Oldest Buddhist center in Vietnam calmly defies time

By Kieu Duong   March 23, 2019 | 12:41 pm GMT+7

Dau Pagoda, considered the first Buddhist center of Vietnam, goes back 1800 years, but it wears well the wear and tear of time.

The pagoda, in the northern province of Bac Ninh, worships the Four Dharma Buddhas - goddesses that combine Indian Buddhism and Vietnamese mythology.

Oldest Buddhist center in Vietnam calmly defies time

According to the provincial culture department, work on the Dau Pagoda in Thuan Thanh District, 1.5 hours east of Hanoi, began in the year 187 and completed in 226. 

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An architectural highlight of Dau Pagoda is the Hoa Phong Tower, 17m high, which stands in the middle of the front yard. The tower is a rustic unbaked-brick structure.

In 1313, under the reign of King Tran Anh Tong, Mac Dinh Chi renovated the pagoda and built a 9-storey tower. Today only three storeys remain. Mac Dinh Chi (1272–1346) was a renowned Confucian scholar who was the highest-scoring graduate in the palace examinations at the age of only 24. 

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Inside the tower are two bronze bells made in 1793 (left) and 1817 (right). An old verse about the bell says that wherever you go, if you see the Tower, you are back home.

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The Hoa Phong Tower has 4 arched entrances on each floor. At the corner of the tower is the altar of "Four Heavenly Kings," rules of the four heavens in Buddhist mythology. The 1.6 m high wooden statues were made in the 18th century.

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The pagoda's incense burning altar stands in the middle. 

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In the pagoda's upper house, on the highest platform stands the statue of Goddess Dau or Phap Van, one of the Four Dharma Buddhas. The Four Dharma Buddhas - Phap Van, Phap Vu, Phap Loi and Phap Dien are the goddesses of clouds, wind, thunder and lightning.

It is said that a kind of wood called "dung thu" was used to make the statues, but there has been no confirmation of this. According to a study conducted by researcher Nguyen Huu Toan and published in the Cultural Heritage magazine's 2006 edition, the wood might not exist and the name might carry a symbolic meaning. It is speculated that the material is wood from an ancient tree in a sacred forest.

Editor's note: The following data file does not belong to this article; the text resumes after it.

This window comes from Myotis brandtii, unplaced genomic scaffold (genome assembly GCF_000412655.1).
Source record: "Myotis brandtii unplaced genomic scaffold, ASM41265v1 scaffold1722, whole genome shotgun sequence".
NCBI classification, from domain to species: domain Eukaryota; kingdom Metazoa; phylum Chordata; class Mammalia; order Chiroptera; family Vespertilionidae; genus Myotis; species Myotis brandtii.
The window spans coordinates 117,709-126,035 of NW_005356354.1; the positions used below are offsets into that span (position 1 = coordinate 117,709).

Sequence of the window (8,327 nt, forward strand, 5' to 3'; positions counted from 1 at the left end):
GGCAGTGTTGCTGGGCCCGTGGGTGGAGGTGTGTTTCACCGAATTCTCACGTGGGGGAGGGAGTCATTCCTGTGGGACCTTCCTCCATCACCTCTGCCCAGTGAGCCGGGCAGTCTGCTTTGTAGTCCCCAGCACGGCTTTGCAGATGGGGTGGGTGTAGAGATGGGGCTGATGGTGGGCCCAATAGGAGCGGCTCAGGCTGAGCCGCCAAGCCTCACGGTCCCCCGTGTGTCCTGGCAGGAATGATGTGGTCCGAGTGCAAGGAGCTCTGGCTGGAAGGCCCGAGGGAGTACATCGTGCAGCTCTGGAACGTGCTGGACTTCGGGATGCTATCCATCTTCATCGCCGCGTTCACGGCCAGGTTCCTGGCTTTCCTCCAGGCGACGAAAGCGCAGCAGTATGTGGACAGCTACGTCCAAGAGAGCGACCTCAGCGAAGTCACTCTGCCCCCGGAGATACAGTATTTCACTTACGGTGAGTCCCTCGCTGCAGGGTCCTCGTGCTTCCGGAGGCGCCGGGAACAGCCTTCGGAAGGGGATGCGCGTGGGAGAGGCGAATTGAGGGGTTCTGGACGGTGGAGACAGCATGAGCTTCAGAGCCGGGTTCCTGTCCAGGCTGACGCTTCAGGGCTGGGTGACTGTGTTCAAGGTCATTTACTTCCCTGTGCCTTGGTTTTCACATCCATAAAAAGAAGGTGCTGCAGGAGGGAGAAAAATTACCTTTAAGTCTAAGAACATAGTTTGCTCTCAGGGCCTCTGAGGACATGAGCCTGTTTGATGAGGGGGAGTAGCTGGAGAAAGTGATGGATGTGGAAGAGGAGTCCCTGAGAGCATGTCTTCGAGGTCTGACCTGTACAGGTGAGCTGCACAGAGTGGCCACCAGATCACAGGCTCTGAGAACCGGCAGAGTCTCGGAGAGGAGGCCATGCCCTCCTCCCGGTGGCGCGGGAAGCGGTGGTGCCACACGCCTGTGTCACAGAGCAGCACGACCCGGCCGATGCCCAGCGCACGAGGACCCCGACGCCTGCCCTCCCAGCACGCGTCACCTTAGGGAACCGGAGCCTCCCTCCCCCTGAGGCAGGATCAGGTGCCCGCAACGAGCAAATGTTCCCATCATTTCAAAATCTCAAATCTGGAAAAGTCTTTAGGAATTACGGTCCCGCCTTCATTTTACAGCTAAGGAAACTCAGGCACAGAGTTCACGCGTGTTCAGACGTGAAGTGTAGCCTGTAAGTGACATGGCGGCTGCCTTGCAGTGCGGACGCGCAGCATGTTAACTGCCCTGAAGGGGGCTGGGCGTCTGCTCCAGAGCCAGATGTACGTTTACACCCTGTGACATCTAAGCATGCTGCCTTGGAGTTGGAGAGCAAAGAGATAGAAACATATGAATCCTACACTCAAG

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Below Goddess Phap Van are the statues of her maids Kim Dong and Ngoc Nu on both sides performing an ancient dance. In the picture is the portrait of Ngoc Nu.

In front of Phap Van is a wooden case with a stone inside. The box is made from the same wood as the statues. The legend is that the stone is the incarnation of a child of an Indian monk named Khau Da La and his disciple, nun Man Nuong. Khau Da La had come to Vietnam to spread Buddhism.

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In front of the temple are statues of the guards of heaven who have stood there since the 18th century.

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The two corridors parallel to each other are the worshipping area of 18 Arhats - the 18 enlightened disciples of the Buddha who had attained nirvana and knew the true nature of existence.

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Portrait of a Arhat statue at Dau Pagoda. The image of the 18 enlightened disciples is a common theme in Buddhist art, seen most in China and Vietnam in the forms of sculptures and paintings.

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The pagoda's courtyard and the Hoa Phong Tower.

The pagoda has about 100 different statues, many of which are considered the epitome of ancient Vietnamese sculpture. Dau Pagoda is the pride of the region, and it was recognized as a national monument in 2013.

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There are currently 8 brick towers on the pagoda premises, resting place of monks who used to live in the temple. The towers date back to between the Le and Nguyen dynasties, that is, between the 14th and the 19th centuries.

 
 
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